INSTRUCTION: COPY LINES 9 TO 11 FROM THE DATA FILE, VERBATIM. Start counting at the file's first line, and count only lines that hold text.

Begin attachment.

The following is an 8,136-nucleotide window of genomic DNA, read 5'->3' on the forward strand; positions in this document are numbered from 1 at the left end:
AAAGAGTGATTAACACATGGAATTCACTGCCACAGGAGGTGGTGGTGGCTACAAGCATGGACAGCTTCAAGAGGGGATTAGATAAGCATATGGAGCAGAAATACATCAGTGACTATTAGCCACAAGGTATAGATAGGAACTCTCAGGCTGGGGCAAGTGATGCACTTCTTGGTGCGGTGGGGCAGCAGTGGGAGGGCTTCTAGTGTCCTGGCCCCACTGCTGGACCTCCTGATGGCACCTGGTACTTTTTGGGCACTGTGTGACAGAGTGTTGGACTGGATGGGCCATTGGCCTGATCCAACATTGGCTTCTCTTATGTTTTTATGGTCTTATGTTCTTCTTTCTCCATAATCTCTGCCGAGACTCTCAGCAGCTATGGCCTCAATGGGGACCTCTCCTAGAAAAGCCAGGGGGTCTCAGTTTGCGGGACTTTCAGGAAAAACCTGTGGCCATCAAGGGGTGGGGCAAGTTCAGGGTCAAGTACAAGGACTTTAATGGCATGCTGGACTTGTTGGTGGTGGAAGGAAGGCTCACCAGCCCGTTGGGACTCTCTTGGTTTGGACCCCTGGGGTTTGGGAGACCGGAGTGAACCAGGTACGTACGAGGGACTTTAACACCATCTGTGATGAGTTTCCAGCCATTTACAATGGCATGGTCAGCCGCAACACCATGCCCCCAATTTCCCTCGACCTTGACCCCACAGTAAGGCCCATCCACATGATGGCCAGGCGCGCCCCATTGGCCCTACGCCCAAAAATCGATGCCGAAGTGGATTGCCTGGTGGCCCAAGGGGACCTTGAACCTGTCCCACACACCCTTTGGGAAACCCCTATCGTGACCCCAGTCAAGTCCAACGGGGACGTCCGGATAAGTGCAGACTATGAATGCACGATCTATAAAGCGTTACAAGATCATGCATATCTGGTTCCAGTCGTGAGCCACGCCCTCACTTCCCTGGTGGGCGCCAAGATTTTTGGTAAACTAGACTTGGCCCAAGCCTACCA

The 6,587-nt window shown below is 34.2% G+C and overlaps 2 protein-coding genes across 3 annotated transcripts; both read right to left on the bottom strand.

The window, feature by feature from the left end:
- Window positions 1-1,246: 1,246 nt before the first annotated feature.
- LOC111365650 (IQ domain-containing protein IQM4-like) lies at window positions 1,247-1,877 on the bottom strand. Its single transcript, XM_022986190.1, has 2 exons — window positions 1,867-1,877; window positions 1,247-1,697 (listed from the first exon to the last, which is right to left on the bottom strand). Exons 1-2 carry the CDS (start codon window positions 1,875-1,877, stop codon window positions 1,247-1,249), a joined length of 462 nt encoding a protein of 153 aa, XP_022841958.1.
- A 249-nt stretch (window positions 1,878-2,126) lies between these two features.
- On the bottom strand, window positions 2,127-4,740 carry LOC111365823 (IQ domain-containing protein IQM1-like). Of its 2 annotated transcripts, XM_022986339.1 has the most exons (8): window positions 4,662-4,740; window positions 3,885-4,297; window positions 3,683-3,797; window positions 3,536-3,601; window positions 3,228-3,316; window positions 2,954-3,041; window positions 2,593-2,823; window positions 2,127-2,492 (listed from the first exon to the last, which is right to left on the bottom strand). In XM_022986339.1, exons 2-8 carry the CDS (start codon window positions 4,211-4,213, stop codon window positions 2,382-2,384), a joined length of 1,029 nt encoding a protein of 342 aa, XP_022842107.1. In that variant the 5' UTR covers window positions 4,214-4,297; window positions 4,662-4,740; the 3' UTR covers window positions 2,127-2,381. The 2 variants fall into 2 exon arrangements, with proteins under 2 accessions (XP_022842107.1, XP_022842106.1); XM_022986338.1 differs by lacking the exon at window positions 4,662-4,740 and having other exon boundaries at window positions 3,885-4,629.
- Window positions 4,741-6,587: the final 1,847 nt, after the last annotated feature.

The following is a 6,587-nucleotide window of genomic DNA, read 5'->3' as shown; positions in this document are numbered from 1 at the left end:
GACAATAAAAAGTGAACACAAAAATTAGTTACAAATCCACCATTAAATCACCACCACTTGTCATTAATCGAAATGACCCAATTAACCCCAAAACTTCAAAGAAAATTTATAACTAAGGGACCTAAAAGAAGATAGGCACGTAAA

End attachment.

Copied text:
- Window positions 4,741-6,587: the final 1,847 nt, after the last annotated feature.

The following is a 6,587-nucleotide window of genomic DNA, read 5'->3' as shown; positions in this document are numbered from 1 at the left end:
GACAATAAAAAGTGAACACAAAAATTAGTTACAAATCCACCATTAAATCACCACCACTTGTCATTAATCGAAATGACCCAATTAACCCCAAAACTTCAAAGAAAATTTATAACTAAGGGACCTAAAAGAAGATAGGCACGTAAA